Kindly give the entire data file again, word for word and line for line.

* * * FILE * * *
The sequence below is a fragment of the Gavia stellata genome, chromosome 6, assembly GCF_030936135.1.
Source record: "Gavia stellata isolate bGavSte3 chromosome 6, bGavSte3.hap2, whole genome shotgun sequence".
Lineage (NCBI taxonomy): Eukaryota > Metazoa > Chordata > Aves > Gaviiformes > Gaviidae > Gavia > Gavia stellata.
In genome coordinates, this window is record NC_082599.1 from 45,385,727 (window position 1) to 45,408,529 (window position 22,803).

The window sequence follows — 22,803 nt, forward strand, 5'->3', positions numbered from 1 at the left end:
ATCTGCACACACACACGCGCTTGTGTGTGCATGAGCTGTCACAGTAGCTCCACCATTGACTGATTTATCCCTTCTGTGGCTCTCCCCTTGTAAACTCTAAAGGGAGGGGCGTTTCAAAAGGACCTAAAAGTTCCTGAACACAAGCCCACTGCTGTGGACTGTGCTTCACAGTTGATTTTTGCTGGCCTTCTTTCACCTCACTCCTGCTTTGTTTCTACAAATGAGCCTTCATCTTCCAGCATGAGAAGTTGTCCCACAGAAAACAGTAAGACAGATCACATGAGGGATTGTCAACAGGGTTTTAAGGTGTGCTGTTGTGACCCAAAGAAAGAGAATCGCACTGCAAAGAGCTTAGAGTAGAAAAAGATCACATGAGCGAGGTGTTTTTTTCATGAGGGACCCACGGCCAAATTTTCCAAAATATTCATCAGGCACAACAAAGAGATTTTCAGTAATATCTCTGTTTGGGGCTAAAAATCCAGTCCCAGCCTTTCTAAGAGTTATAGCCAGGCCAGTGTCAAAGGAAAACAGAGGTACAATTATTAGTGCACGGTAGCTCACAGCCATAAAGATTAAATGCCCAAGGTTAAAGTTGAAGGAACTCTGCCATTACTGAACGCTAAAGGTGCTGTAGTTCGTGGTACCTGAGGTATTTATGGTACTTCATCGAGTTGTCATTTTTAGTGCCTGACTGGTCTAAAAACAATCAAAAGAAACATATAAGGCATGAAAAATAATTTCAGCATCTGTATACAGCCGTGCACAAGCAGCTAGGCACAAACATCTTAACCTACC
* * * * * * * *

The sequence below is a fragment of the Gavia stellata genome, chromosome 6, assembly GCF_030936135.1.
Source record: "Gavia stellata isolate bGavSte3 chromosome 6, bGavSte3.hap2, whole genome shotgun sequence".
Lineage (NCBI taxonomy): Eukaryota > Metazoa > Chordata > Aves > Gaviiformes > Gaviidae > Gavia > Gavia stellata.
In genome coordinates, this window is record NC_082599.1 from 45,385,727 (window position 1) to 45,408,529 (window position 22,803).

The window sequence follows — 22,803 nt, forward strand, 5'->3', positions numbered from 1 at the left end:
ATCTGCACACACACACGCGCTTGTGTGTGCATGAGCTGTCACAGTAGCTCCACCATTGACTGATTTATCCCTTCTGTGGCTCTCCCCTTGTAAACTCTAAAGGGAGGGGCGTTTCAAAAGGACCTAAAAGTTCCTGAACACAAGCCCACTGCTGTGGACTGTGCTTCACAGTTGATTTTTGCTGGCCTTCTTTCACCTCACTCCTGCTTTGTTTCTACAAATGAGCCTTCATCTTCCAGCATGAGAAGTTGTCCCACAGAAAACAGTAAGACAGATCACATGAGGGATTGTCAACAGGGTTTTAAGGTGTGCTGTTGTGACCCAAAGAAAGAGAATCGCACTGCAAAGAGCTTAGAGTAGAAAAAGATCACATGAGCGAGGTGTTTTTTTCATGAGGGACCCACGGCCAAATTTTCCAAAATATTCATCAGGCACAACAAAGAGATTTTCAGTAATATCTCTGTTTGGGGCTAAAAATCCAGTCCCAGCCTTTCTAAGAGTTATAGCCAGGCCAGTGTCAAAGGAAAACAGAGGTACAATTATTAGTGCACGGTAGCTCACAGCCATAAAGATTAAATGCCCAAGGTTAAAGTTGAAGGAACTCTGCCATTACTGAACGCTAAAGGTGCTGTAGTTCGTGGTACCTGAGGTATTTATGGTACTTCATCGAGTTGTCATTTTTAGTGCCTGACTGGTCTAAAAACAATCAAAAGAAACATATAAGGCATGAAAAATAATTTCAGCATCTGTATACAGCCGTGCACAAGCAGCTAGGCACAAACATCTTAACCTACC